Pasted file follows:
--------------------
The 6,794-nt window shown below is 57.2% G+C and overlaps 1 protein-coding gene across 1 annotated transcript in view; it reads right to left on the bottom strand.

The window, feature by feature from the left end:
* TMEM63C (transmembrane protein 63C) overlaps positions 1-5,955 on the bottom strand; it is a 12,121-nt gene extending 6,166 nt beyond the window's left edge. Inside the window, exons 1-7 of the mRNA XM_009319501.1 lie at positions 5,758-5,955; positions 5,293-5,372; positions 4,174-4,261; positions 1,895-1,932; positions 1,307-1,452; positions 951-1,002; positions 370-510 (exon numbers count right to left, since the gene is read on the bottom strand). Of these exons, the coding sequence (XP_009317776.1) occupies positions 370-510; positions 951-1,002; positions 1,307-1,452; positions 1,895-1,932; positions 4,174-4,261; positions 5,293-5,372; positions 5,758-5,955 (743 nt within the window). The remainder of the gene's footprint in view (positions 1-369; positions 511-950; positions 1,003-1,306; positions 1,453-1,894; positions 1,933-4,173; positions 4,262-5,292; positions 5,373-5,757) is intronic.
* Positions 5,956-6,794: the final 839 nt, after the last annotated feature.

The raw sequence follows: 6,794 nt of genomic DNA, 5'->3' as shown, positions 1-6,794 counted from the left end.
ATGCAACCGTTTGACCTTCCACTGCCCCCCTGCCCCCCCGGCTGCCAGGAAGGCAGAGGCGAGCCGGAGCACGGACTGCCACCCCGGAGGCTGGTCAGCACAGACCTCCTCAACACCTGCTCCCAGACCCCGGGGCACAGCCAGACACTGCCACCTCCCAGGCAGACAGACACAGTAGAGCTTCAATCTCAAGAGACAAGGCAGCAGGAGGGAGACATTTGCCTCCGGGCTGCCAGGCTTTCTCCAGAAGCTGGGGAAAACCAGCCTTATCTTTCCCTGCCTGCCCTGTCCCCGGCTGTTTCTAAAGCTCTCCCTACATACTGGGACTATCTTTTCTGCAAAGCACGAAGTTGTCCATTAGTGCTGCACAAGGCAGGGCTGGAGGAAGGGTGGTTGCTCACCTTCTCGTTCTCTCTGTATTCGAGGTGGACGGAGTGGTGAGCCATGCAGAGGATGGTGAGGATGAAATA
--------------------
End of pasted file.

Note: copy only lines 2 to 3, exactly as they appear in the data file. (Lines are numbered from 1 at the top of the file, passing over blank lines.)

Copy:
The window, feature by feature from the left end:
* TMEM63C (transmembrane protein 63C) overlaps positions 1-5,955 on the bottom strand; it is a 12,121-nt gene extending 6,166 nt beyond the window's left edge. Inside the window, exons 1-7 of the mRNA XM_009319501.1 lie at positions 5,758-5,955; positions 5,293-5,372; positions 4,174-4,261; positions 1,895-1,932; positions 1,307-1,452; positions 951-1,002; positions 370-510 (exon numbers count right to left, since the gene is read on the bottom strand). Of these exons, the coding sequence (XP_009317776.1) occupies positions 370-510; positions 951-1,002; positions 1,307-1,452; positions 1,895-1,932; positions 4,174-4,261; positions 5,293-5,372; positions 5,758-5,955 (743 nt within the window). The remainder of the gene's footprint in view (positions 1-369; positions 511-950; positions 1,003-1,306; positions 1,453-1,894; positions 1,933-4,173; positions 4,262-5,292; positions 5,373-5,757) is intronic.